Jon Favreau talks Edgar Wright leaving Ant-Man, Iron Man & The Jungle Book
In a recent interview with Shortlist, Jon Favreau shared his thoughts on Edgar Wright leaving ANT-MAN and says FOX's FANTASTIC FOUR was a model for his IRON MAN. The director also talked a bit about his upcoming THE JUNGLE BOOK adaptation for Disney.
Edgar’s a dear friend of mine – I was so looking forward to his version of Ant-Man. All Edgar’s films have been studio films, it’s not like he’s never made one before. I think he’s been used to a situation where he can have tremendous creative say around his story and casting, and Marvel has built an entire franchise around their style of telling stories. I know both parties well, and I respect his decision to see that he wasn’t going to be fulfilled in the process. That’s all I can really say.
As lame as it is Edgar Wright won't be directing ANT-MAN, I do think it's probably for the best. I'd much rather see him move on to a different project than end up with a movie that doesn't feel like an Edgar Wright flick. But that's not a knock on Marvel. It was their sandbox he was playing in with ANT-MAN, and the two sides just didn't see eye-to-eye on a few things with the film.
Jon Favreau was also asked if he felt like IRON MAN was a gamble when he first started working on the film.
The model was the Fantastic Four films with Fox. You were expected to spend a certain amount of money that would make you a certain amount of money back as long as the effects are good. They wanted to figure out a way to get the movie to audiences for a price. I think by casting Iron Man the way we did, it classed the brand up. It allowed us to bring a certain humorous tone that had been lost from, say, the Bond franchise. With Daniel Craig, those movies gained a harder edge, meaning there was definitely room for a new humorous cad adventurer. That archetype had not been filled in a long time. Through Iron Man, Marvel found its tone and voice, but nothing was expected of it. And then the success came, and then there was pressure to continue that brand, and that’s where it becomes more challenging.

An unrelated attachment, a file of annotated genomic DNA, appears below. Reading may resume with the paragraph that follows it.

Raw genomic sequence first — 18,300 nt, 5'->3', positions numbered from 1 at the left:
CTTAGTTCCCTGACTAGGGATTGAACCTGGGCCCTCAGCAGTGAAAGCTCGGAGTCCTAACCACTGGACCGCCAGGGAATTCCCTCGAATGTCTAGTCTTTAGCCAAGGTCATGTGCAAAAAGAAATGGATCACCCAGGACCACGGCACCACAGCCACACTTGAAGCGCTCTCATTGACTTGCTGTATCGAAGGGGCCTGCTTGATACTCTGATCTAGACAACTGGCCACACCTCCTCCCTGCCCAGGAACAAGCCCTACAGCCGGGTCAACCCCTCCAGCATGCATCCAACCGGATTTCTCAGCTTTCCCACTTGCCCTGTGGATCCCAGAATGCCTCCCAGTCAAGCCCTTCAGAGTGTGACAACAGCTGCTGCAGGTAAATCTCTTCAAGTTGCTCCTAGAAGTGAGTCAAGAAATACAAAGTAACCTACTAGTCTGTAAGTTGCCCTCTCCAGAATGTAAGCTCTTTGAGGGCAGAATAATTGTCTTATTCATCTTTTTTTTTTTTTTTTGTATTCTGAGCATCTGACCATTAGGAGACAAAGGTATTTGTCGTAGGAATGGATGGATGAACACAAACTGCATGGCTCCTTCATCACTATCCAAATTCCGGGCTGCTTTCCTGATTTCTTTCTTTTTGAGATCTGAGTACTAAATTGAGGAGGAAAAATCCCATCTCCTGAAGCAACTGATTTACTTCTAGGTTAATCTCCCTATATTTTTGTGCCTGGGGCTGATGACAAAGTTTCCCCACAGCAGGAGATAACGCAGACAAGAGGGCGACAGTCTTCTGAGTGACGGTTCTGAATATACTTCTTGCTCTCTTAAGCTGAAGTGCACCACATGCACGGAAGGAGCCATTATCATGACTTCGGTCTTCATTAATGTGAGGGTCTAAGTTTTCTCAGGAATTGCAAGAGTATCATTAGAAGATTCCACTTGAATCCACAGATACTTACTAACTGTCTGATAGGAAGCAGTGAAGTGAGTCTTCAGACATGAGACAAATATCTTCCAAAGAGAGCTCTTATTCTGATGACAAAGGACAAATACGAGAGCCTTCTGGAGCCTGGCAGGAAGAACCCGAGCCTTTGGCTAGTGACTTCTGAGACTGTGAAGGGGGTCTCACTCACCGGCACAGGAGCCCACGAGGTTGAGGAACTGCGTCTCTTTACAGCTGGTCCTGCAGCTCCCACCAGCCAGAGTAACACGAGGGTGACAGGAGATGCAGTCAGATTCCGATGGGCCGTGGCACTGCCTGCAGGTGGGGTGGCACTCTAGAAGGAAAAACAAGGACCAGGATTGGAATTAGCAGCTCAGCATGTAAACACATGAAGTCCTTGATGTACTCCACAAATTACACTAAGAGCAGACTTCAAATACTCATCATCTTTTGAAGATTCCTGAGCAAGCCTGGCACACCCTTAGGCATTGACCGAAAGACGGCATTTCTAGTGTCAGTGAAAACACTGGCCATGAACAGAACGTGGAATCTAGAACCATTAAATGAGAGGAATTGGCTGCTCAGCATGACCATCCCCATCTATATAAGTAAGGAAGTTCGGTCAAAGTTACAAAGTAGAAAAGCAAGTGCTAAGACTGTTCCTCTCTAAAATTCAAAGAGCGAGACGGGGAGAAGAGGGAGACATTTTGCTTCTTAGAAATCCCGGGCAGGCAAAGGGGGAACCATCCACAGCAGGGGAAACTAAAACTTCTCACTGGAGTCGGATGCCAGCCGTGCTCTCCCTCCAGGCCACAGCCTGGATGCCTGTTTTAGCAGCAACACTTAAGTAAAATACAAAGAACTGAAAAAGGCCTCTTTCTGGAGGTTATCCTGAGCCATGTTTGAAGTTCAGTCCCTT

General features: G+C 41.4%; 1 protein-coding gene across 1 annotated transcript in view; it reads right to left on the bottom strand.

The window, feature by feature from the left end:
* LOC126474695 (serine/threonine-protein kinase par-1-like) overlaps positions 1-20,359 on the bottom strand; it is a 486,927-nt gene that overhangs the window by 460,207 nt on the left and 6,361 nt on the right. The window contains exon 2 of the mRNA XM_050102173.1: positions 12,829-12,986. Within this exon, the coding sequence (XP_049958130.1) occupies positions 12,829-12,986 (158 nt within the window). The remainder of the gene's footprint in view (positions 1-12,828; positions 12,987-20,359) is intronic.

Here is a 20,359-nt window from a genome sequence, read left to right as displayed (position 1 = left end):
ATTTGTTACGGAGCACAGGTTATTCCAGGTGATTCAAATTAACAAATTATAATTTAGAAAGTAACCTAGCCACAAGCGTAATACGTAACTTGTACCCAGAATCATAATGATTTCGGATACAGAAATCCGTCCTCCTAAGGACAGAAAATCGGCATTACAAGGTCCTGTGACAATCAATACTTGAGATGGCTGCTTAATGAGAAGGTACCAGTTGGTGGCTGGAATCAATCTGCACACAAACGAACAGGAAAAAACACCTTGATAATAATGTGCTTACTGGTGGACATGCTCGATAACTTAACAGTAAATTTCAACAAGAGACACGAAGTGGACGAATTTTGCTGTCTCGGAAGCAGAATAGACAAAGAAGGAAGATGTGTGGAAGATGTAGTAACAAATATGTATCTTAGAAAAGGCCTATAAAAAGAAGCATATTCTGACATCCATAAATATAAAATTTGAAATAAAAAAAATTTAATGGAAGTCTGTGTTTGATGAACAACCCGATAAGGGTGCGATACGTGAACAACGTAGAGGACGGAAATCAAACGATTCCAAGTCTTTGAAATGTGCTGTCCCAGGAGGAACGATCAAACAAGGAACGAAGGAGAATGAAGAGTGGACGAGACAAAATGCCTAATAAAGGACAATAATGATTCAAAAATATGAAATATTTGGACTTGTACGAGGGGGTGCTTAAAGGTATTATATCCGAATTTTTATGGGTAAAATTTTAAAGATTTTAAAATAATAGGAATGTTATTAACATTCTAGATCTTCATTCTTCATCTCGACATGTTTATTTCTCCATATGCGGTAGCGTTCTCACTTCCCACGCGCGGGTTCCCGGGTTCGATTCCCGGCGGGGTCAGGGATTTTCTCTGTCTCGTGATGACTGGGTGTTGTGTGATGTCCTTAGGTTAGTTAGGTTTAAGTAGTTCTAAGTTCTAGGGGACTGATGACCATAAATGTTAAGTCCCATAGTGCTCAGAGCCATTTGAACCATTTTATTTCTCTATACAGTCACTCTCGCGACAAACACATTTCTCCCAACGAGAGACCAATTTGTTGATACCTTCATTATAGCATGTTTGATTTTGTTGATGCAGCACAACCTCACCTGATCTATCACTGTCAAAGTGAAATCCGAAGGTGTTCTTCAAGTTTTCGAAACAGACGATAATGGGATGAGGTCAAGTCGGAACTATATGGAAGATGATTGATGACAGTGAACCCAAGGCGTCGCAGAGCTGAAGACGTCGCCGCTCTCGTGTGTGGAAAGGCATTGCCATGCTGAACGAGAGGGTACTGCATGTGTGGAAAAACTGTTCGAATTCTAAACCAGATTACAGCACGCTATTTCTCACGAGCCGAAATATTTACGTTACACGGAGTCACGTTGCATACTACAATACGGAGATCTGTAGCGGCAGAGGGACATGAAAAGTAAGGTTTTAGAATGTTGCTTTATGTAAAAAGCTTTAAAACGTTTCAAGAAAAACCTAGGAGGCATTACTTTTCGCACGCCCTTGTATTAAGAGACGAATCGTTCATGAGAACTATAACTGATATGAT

Kipling is the basis, because he nailed the mythology – getting back to the ancient myths that we see everywhere – like in Star Wars. But the ’67 animated film has wonderful tone and characters that we can hopefully recombine with Kipling, so it has a Disney feel to it. It’s a great way to use technology to tell the story in a way that hasn’t been done before. We can use computer graphics to tell a story that will go around the world. You can give a personal flavour to something that’s big, as long as you don’t jeopardise people’s ability to make money from it.